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In re Laskin

April 5, 1963

IN THE MATTER OF HAROLD LASKIN, BANKRUPT. HAROLD LASKIN, APPELLANT, INDUSTRIAL RAYON CORPORATION, APPELLEE.


Author: Kalodner

Before KALODNER and FORMAN, Circuit Judges, and ROSENBERG, District Judge.

KALODNER, Circuit Judge.

Harold Laskin, the appellant, filed a voluntary petition in bankruptcy on August 4, 1960, listing unsecured claims of $61,030.93 and declaring that he had no assets. Among the scheduled claims was that of the appellee, Industrial Rayon Corporation ("Industrial") in the amount of $10,284.33. Industrial subsequently filed a Proof of Claim in the amount of $12,803.99 to which was attached a negotiable promissory note dated March 31, 1959, in the amount of $15,426.50, payable with interest at 6% in sixty days.

On November 29, 1960, following a 21-A examination of the bankrupt on November 23, 1960, Industrial filed Specification of Objections to Discharge asserting that the bankrupt had (1) knowingly and fraudulently concealed assets belonging to the bankrupt estate from the trustee and creditors; (2) falsified books of accounts and records; and (3) transferred property within one year preceding the filing of his bankruptcy petition with intent to hinder, delay or defraud his creditors. On December 1, 1960 the bankrupt filed Exception to the Specification of Objections on the ground that Industrial was not a creditor of the estate and thus was not qualified to be heard in opposition to the bankrupt's discharge.

On June 8, 1961, at an adjourned meeting on Industrial's Objections, the bankrupt asked, and was granted, (1) leave to amend his Schedule A-3 to delete Industrial as a listed creditor; and (2) to file objections to Industrial's Proof of Claim. At the close of the June 8th hearing, which was limited to the issue as to Industrial's status as a creditor, the Referee granted the bankrupt's application to amend his Schedule A-3 so as to delete Industrial as a creditor and sustained the bankrupt's objections to Industrial's Proof of Claim and his exceptions to Industrial's Objections to Discharge. In each instance the Referee's action was grounded on his view that Industrial was not a creditor of the bankrupt by virtue of his signing of the March 31, 1959 promissory note, subsequently to be discussed in detail. On August 11, 1961 the Referee filed Orders giving effect to the rulings above stated and granting the bankrupt his discharge.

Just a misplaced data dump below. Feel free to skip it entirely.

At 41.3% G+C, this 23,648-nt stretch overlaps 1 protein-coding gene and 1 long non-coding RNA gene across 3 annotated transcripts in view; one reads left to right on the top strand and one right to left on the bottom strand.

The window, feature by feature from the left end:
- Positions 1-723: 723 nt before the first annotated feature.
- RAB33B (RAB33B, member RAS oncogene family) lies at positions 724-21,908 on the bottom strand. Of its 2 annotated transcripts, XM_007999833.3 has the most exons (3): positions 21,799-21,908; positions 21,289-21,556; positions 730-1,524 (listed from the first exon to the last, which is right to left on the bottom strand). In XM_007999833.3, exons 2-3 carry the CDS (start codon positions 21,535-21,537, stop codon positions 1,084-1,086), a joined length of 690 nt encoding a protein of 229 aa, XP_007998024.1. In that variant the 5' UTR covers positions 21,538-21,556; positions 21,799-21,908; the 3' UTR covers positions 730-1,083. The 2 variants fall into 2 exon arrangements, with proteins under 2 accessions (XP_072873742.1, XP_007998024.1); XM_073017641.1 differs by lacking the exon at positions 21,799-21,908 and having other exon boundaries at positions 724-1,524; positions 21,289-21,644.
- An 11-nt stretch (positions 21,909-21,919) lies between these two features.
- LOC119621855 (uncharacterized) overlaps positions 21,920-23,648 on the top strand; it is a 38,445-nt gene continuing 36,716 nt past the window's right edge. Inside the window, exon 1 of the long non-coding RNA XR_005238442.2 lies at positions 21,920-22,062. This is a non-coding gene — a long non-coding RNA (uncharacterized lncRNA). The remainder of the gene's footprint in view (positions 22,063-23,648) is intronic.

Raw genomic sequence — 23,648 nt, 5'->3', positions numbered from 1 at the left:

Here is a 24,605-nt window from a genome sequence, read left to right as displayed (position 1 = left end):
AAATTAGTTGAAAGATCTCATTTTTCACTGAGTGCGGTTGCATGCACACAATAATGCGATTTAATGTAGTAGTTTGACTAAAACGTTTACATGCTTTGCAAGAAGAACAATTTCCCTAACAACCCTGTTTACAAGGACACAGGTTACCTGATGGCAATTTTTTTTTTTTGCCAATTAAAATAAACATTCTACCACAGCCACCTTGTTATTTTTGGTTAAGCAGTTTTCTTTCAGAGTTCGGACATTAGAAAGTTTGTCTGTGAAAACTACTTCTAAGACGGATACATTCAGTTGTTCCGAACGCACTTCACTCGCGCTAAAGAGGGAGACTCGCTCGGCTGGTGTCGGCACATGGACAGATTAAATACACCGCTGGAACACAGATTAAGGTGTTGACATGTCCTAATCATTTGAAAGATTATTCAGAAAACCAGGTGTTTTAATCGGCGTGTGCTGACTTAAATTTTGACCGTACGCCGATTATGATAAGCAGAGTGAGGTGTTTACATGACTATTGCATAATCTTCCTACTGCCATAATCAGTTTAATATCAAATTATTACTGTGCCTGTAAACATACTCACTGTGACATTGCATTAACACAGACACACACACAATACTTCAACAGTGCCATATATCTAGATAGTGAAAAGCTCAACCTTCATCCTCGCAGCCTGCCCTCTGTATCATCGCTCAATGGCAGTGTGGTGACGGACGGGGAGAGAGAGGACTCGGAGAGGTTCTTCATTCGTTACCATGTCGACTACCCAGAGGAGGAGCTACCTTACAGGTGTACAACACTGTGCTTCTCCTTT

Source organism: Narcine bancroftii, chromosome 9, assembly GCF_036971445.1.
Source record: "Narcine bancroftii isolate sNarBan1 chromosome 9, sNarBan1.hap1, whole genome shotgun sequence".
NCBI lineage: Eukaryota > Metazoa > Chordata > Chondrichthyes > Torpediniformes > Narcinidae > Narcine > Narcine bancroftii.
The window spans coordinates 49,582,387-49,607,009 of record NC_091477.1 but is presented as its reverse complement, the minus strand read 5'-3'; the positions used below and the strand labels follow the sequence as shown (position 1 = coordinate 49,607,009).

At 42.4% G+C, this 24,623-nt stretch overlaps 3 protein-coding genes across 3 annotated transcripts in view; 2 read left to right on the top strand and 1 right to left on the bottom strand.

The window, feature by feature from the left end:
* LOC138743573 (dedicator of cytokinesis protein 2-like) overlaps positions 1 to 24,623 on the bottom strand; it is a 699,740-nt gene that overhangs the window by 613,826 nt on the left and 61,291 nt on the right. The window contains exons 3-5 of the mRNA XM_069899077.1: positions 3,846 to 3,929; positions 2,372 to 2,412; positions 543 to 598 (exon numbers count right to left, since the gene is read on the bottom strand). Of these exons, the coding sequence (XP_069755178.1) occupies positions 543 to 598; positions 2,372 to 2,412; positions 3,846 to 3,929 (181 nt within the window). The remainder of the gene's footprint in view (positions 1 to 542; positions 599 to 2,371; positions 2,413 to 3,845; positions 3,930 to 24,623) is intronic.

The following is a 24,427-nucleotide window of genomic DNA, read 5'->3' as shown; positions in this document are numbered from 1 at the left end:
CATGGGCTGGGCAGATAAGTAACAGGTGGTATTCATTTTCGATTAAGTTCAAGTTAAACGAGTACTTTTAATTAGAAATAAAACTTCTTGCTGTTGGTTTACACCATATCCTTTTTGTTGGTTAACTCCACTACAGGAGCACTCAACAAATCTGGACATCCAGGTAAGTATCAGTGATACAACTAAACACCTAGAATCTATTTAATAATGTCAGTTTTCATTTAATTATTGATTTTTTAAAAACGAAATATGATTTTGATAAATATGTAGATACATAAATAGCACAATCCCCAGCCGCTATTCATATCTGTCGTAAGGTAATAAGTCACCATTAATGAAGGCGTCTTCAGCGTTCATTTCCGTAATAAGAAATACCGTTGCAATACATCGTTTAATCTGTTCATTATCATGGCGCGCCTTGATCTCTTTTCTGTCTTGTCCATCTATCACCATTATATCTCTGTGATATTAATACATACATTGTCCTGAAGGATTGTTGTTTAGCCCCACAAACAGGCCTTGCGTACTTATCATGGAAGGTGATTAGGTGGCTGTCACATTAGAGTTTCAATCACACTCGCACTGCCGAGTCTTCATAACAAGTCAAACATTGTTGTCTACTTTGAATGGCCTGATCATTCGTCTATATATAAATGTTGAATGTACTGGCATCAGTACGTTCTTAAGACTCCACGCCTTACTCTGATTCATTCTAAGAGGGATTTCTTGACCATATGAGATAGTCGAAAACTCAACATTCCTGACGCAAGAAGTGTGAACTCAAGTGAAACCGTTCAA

Industrial petitioned for Review of the Referee's Orders and following hearing thereon the District Court on April 17, 1962 entered its Order vacating all of the Referee's Orders. This appeal followed.

It must immediately be stated that the District Court, as evidenced by its Opinion, reported at 204 F.Supp. 106 (E.D.Pa. 1962), directed its attention only to the issue as to whether Industrial did or did not enjoy the status of a creditor by virtue of the March 31, 1959 note and the parties have likewise done so on this appeal.

The note in controversy reads as follows:

"$15,426.50 March 31, 1959.

"Sixty days after date promise to pay to the order of INDUSTRIAL RAYON CORPORATION Fifteen Thousand Four Hundred Twenty-six and 50/100 Dollars Payable at Cleveland, Ohio with interest at 6% per annum Value Received

"Laskin Bros. of Phila. Inc.

"Harold Laskin

"No. K-71730 Due May 30, 1959"

The names "Laskin Bros. of Phila. Inc." and "Harold Laskin" were in the bankrupt's handwriting - the other portions of the note were printed and type written.

At the time the bankrupt was president of Laskin Brothers of Philadelphia, Inc.

The District Court held that under the provisions of Section 3-403(2) of the Uniform Commercial Code, as enacted by Pennsylvania,*fn1 which prevailed when the note was executed, the bankrupt became individually liable on the note when he signed it after writing in the firm name without any indication that his name was affixed in a representative capacity, and that evidence outside the note was not admissible to show that the bankrupt was not personally liable.

It was for that reason that the District Court held that the Referee had erred in going beyond the contents of the note itself in determining whether or not the bankrupt had become personally liable when he signed it without indicating that his signature was in his capacity as president of Laskin Brothers of Philadelphia, Inc. ("Laskin, Inc.").

The record of the proceedings before the Referee evidences that he was of the view that the Bankruptcy Act and not the Uniform Commercial Code controlled and that under the Bankruptcy Act he was empowered to go beyond the borders of the note to ascertain the capacity in which the bankrupt signed it.

We are of the opinion that the Referee was correct in this respect and for reasons which will subsequently appear we hold that he properly held that the bankrupt's signature on the note did not result in the creation of a debtor-creditor status between the bankrupt and Industrial.

One of the primary purposes of the Bankruptcy Act is the equitable distribution of the bankrupt's estate among its creditors.

These principles are well-settled:

"* * * [Courts] of bankruptcy are essentially courts of equity, and their proceedings inherently proceedings in equity."*fn2

The bankruptcy court in passing on claims "sits as a court of equity", and "In the exercise of its equitable jurisdiction the bankruptcy court has the power to sift the circumstances surrounding any claim to see that injustice or unfairness is not done in ...


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